HILL AIR FORCE BASE, Utah --
The 311th Fighter Squadron deployed for a temporary duty assignment to Hill Air Force Base, Utah, April 22, 2019, for exercise Venom 19-01. The snowcapped mountains and lush, green grass of Utah replace the old scenery of white sands and open desert of Holloman Air Force Base, New Mexico.
Over 200 personnel from the 311th FS and its associated units left on the TDY, in addition to 16 F-16 Fighting Falcons. Among these personnel, over 150 of them belong to the 311th Aircraft Maintenance Unit.
“We took the whole AMU from Holloman and moved it here,” said Tech. Sgt. Mitchel Moore, 311th AMU crew chief. “If we were to deploy it would be the same thing -- get your stuff, let’s go and see how good it does. How good can we pick up our AMU and move it to a new location and still perform the mission like we do at home?”
The 311th AMU deployed 35 personnel early on April 17, to set up their work centers and to unload over 500 single issue items that total $1.2 million in assets, allowing them to operate at the same pace and capacity as they do at home station.
“This prepares us for a real world deployment,” said Staff Sgt. Dustin Phillips, 311th AMU crew chief. “This is teaching (new Airmen) what to expect when you move from location to location and have to keep normal operations.”
Col. Timmy Harbor, 49th Maintenance Group commander, visited the 311th AMU’s temporary setup, April 25, to orient himself with the maintenance operations and integrate with his Airmen.
“Over the last three days they haven’t missed any (flights),” said Harbor. “Home station averages are really good too; the last three days have been better than they’ve done at home station, on average, which is really impressive.”
Holloman’s maintainers work around the clock to ensure the 311th FS F-16’s are mission ready for the next day’s flights. Over 46 pilots have been supported by dissimilar combat training with the F-35 Lightning II as a result of their hard work and tenacity.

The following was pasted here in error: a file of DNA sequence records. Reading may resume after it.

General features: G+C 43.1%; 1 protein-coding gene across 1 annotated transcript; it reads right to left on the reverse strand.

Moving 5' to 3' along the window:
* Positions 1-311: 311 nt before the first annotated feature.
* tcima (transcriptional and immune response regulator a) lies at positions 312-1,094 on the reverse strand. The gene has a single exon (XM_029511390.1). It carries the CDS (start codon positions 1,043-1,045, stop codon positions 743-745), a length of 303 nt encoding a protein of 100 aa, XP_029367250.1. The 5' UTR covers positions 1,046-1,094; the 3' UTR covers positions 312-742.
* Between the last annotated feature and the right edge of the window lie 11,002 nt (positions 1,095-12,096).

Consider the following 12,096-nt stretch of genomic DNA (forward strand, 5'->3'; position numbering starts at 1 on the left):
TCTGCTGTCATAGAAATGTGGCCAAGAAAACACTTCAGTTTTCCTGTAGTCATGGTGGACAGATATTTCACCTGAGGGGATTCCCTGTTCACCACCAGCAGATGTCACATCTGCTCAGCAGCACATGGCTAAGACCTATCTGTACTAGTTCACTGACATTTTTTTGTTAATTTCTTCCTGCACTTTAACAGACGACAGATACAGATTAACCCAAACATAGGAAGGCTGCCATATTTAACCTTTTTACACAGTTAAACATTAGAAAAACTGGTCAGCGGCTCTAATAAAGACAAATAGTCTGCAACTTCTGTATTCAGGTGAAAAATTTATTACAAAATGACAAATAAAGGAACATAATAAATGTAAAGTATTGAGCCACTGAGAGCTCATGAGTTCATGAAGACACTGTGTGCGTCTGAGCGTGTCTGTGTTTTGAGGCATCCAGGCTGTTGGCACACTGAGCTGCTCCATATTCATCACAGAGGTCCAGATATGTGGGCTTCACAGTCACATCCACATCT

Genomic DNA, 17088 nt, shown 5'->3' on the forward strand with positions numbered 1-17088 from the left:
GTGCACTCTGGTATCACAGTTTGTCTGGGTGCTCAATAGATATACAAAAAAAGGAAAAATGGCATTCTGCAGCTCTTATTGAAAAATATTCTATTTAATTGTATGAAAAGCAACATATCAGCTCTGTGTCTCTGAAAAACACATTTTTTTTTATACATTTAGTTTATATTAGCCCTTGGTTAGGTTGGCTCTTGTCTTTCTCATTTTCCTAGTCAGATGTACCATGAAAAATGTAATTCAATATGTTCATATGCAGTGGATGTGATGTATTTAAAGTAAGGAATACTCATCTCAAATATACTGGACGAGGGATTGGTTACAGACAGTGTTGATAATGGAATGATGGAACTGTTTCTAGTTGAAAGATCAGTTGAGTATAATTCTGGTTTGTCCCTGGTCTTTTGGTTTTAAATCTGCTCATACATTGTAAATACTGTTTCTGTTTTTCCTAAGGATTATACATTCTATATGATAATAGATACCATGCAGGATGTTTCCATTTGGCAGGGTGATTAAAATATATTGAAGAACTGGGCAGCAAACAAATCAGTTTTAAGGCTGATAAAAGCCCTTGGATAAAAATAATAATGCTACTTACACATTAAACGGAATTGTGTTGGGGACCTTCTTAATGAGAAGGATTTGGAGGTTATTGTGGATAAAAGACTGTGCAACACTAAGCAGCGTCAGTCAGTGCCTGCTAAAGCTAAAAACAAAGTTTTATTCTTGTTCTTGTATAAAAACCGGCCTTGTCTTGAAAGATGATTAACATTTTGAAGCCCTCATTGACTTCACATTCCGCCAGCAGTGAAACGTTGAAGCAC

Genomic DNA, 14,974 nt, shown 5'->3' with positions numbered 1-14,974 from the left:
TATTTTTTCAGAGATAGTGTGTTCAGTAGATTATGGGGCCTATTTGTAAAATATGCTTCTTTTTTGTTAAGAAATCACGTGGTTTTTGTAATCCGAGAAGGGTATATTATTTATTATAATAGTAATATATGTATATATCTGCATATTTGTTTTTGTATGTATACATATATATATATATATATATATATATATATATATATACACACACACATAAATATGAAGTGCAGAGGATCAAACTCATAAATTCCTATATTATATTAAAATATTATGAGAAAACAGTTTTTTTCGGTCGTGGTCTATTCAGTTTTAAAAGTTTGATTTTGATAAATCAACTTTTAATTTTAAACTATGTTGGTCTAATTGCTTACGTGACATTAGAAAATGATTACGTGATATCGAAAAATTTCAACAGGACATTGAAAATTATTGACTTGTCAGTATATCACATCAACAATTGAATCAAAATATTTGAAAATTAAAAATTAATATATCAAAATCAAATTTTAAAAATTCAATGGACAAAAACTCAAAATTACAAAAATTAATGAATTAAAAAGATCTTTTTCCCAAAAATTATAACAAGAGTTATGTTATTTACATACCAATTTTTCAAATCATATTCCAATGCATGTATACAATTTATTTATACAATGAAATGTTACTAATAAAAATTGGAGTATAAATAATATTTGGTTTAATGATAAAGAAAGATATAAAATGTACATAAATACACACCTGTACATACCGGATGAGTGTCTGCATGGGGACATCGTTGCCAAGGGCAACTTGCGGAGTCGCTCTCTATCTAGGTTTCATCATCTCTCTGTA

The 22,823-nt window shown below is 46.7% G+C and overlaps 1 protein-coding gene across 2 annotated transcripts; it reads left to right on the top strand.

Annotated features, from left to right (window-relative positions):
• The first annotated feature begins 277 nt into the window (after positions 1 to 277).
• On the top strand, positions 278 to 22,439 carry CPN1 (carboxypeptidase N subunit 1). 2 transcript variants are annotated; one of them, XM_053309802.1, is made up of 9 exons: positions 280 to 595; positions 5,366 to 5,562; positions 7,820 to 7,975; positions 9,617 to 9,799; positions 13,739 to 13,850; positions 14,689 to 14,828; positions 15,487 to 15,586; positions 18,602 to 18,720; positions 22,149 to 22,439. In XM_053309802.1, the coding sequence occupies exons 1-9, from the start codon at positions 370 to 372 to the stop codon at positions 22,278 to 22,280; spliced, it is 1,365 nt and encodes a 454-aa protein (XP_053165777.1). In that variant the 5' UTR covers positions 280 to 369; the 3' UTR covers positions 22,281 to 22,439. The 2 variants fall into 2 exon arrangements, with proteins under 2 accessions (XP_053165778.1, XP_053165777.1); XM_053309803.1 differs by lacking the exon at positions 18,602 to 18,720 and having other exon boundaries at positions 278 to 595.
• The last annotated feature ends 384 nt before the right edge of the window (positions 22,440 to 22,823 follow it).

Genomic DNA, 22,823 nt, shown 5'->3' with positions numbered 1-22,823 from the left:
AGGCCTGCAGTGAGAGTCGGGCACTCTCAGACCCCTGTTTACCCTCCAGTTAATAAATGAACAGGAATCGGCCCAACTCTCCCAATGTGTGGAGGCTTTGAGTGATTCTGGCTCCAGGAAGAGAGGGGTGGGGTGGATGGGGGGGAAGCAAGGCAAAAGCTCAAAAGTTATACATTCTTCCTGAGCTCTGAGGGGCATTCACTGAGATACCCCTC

“Our F-16 units at Holloman don’t deploy,” said Harbor. “Especially for the younger Airmen, it’s a good experience to learn how to deploy to a different location. Pack up, send the jets out, catch the jets, then unpack and start producing sorties in 24 hours -- something that’s key in the Air Force, to be expeditionary.”
This type of training is essential in ensuring the lethality of Holloman’s maintainers, as many will be assigned to operational units for their next assignment.
“A lot of us go to Korea straight after this and it’s an actual deployable unit,” said Phillips. “There’s a few people here where this is their first TDY, and it gets them used to it. If they have to deploy like this, they know what to expect.”
In addition to the mission-essential training, TDY’s provide a boost in morale and a change of scenery from the high deserts of southern New Mexico.
“It gives them perspective, it opens their eyes to see what other opportunities are out there if they want to keep a career in the Air Force,” said Harbor. “There’s plenty of other experiences and aircraft out there for them to (work with). It seems like morale is very high, many of our maintainers are getting to have incentive flights, which is also good for the morale.”
Exercise Venom 19-01 is expected to last until late next week. Until then, Holloman’s maintainers remain ready to continue fueling the fight.